Earlier this year, in his final State of the Union address, President Barak Obama asked, “How do we give everyone a fair shot at opportunity in this new economy?” Education is a powerful tool to help do that. However, we know that this is not necessarily the case for children with extraordinary gifts and talents—particularly those bright students who are racial and ethnic minorities, economically disadvantaged, or learning English as a second language.
With the first days of school just a short time away, even the most seasoned teacher feels a variety of emotions. I am about to embark on my eighteenth year in education, and while excited for the hustle and bustle of daily planning, instructing, evaluating, and encouraging my students, I still feel a bit of hesitation about getting to know a whole new group of them.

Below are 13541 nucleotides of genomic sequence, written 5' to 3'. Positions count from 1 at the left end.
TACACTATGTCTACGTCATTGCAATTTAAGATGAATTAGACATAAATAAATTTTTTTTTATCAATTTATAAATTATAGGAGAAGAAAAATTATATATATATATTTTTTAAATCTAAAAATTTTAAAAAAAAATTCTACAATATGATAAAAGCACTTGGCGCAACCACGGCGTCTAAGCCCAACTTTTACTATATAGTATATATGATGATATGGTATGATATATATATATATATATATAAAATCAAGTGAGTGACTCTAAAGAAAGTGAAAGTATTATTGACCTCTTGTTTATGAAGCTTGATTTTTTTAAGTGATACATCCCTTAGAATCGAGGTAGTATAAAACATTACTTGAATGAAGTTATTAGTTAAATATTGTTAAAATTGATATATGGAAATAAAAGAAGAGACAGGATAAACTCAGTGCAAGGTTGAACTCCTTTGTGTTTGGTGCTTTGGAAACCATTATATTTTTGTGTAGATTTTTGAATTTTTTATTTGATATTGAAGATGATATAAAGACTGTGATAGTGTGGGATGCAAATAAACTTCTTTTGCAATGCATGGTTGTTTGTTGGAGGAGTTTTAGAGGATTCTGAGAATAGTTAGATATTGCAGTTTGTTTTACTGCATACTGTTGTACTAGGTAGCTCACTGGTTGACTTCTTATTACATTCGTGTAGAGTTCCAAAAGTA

This blog post, an excerpt from Parenting for High Potential (March 2014), is by Janette Boazman, Ph.D. 
To help improve teaching for the nation’s estimated 3–5 million gifted and talented students, the National Association for Gifted Children (NAGC) has created national standards in gifted education programming and services, as well as teacher preparation.
Today, the House Appropriations Committee began slogging its way through the mark-up of the fiscal year 2017 Labor/HHS/Education bill, which funds the agencies and the programs each agency oversees, including the $12 million for the Javits program.